We are looking forward to welcoming Dr. Stephen Quilley of the University of Waterloo, Ontario, to the Open University on April 19th. He will be presenting a paper entitled “Environmentalism at the Margins: Exploring existing possibilities for an alternative modernity” in room MR05, Walton Hall, Milton Keynes, from 14:00-16:00 (abstract below). Please join us if you can for what is sure to be a lively and stimulating talk – and if you can’t be there in person, we’ll be streaming the presentation on our Facebook page. More details here – http://ow.ly/221U308tKjr.

Abstract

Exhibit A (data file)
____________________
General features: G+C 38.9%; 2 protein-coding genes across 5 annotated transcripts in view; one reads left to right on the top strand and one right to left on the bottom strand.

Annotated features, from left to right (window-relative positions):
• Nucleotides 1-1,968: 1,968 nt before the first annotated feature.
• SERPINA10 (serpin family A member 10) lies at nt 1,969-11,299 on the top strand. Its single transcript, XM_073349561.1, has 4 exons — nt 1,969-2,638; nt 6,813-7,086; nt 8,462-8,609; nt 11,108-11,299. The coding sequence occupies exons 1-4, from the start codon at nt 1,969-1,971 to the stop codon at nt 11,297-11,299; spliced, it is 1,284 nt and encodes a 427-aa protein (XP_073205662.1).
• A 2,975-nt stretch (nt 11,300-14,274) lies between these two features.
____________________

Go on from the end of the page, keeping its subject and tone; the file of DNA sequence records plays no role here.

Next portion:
Understood as a complex adaptive system and through the lens of Holling’s Panarchy heuristic, modern industrial capitalism is a ‘deep basin of attraction’. The global consumer society has proved itself to be a profoundly resilient system – resilient, but nevertheless biophysically limited.  As the metabolism of global civilization begins to breach significant thresholds and transgress ‘planetary boundaries’ humanity is approaching social-ecological ‘tipping points’.  Experiencing the concatenating effects of collapsing economies, degraded ecosystems, social crisis, political chaos, communal violence and war, failed and failing states are tracing the outlines of an undesirable basin of attraction defined by collapse. The challenge facing humanity amounts to a rather simple wicked dilemma: is it possible to reconcile technological and socio-political modernity (and all the requisite flows of materials, energy and information) with biosphere integrity and sustainable global life support systems. In this paper, we argue that the alternative modernity defined by this wicked problem should be envisaged as a ‘third basin of attraction’ i.e. the often-vaunted political economy of the ‘third way’ construed through the language of systems theory. In this paper, we explore the outlines of such an ‘attractor’ in terms of political economy, technological prerequisites and problems of culture/ontology. We explore some of the prefigurative possibilities evoked by various ‘environmentalisms at the margins’ i.e. counter-cultural lifestyles, intentional communities, disruptive technologies and practices, and alternative social commitments. These are building niches in diverse settings that could begin to contour space for a new kind of modernity, one that could enable socially and technologically complex human societies to thrive without compromising long-term ecological integrity.  Specifically, we investigate how community-based health systems, micro-fabrication and Maker culture, and new religious movements at the periphery of the environmental movement may contribute to a developing ‘third basin of attraction’ – an alternative to the primary basin of attraction of consumer capitalism and the all too near second basin of societal collapse.